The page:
From the outset, wearing a mask inside confined spaces where sustained contact and proximity with others would have reduced the spread of COVID-19. This is because, if you touched your face after travelling on public transport when you might have picked up some virus particles, the material of the mask would be a barrier to passing those particles into your nose and mouth.
However, those not used to wearing a face mask will touch their faces more than if not wearing a mask. This has made masks lethal for many people. They reduce breathing capacity, making the wearer pull the mask away from the face to breathe in more air.
Instead of breath from an infected individual dissipating outside, it can move up and straight into the eyes. People who wear glasses find they steam up. This increases viral load for the wearer, with more viruses particles entering the body before immunity has kicked in.
Why are we not being given basic facts? The common cold can incubate for a few days and we must surely know why this is and be aware when we have come into contact with someone who has caught a cold.
The period before symptoms appear is when someone is infectious and the virus is invisible. If we are able to act as if every person may be infectious, how would we behave.
- When in close proximity to this person, for instance while speaking to them, we could wear a mask.
- Before engaging in conversation with anyone or travelling with them, we ought to wash our hands, put a mask on from behind the ears, wash hands before touching our face and removing the mask and washing it or disposing of it responsibly. Talking while wearing a mask ought to be reduced to only where necessary and removal or change of mask ought to be possible as soon as possible after talking. The mask would reduce the distance the virus travels to others but speaking creates more particles than breathing.
- Breathe from breathing or talking ought not to be blown into the eyes or float around the nose and mouth. Ideally masks ought to allow breathe to leave away from the eyes, which become itchy, which increases risk of touching them to relieve the itch.
- This could be at home, at school, in a shop, on public transport or in a crowded public place where social distancing is not possible.
- It ought to be for as short a time as possible to avoid the risks of contaminating the mask or blowing particles into the eyes.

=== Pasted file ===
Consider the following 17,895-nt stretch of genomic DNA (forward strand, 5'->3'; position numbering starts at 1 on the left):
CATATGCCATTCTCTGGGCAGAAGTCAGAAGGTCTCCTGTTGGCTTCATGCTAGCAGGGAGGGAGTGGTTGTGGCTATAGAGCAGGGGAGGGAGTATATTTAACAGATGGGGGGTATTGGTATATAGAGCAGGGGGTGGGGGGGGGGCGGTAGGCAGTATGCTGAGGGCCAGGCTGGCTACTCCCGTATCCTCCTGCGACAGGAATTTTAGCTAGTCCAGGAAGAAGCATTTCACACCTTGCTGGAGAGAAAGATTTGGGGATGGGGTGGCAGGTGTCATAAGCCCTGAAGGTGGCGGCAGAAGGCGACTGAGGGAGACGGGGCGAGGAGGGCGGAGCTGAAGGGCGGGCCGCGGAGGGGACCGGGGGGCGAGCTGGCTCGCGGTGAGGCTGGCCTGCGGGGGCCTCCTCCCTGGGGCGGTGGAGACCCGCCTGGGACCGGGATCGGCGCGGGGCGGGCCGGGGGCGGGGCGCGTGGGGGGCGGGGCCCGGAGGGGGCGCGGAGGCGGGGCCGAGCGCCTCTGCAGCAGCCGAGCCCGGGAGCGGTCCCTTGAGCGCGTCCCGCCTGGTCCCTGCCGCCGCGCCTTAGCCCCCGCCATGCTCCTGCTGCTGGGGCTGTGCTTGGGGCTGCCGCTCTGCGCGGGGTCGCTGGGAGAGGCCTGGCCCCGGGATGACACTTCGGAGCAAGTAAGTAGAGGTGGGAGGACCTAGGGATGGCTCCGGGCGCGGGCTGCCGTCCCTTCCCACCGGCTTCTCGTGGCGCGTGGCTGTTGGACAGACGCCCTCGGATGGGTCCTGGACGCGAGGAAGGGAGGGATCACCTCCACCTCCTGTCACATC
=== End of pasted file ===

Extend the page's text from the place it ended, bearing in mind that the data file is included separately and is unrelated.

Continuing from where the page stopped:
When would wearing a mask be less beneficial than not wearing one at all.
- For long periods of time – if you are at work surrounded by people all day, it is important to get regular breaks outside to safely remove the mask and take deep breaths away from other people.
- Outside – COVID-19 is not airborn enough to reach other people passing on the street but it does increase your risk of contamination when you touch public surfaces and touch your mask or face before washing your hands. This action needs to become second nature, as it is in countries where people wear masks often.
- When talking – you are going to be increasing the particles staying within your mask so it is better to socially distance than wear a mask. If talking is unavoidable within a couple of metres, to be able to wash hands and remove mask as soon as able to would decrease your risk.
Those in large households, containing members who go to work and take public transport need to get good at stopping contamination on shared surfaces in the home.
Those taking public transport need to get good at safe mask wearing – for minimum period possible, starting with clean hands and put on behind the ears and sanitiser used between touching surfaces and touching face and minimal talking while wearing the mask.
Here is a German film about Science Versus Politics to show the uneasy relationship between scientists and the politicians who ought to be using research to inform public policy
Those at work to take regular outdoor breaks to breathe and sufficient sanitisation for donning and removing masks as well as responsible disposal and ample supply of masks while interacting with other people indoors.
Where possible for work and study to be carried out online. Where students need to be in school, to make learning skills to protect themselves against the spread of a virus as accessible and easy to practice as possible.
Like fire alarms, schools and universities could use practice drills to help students internalise hand washing, mask wearing and social distancing.
Here is a rather infantile video on using masks.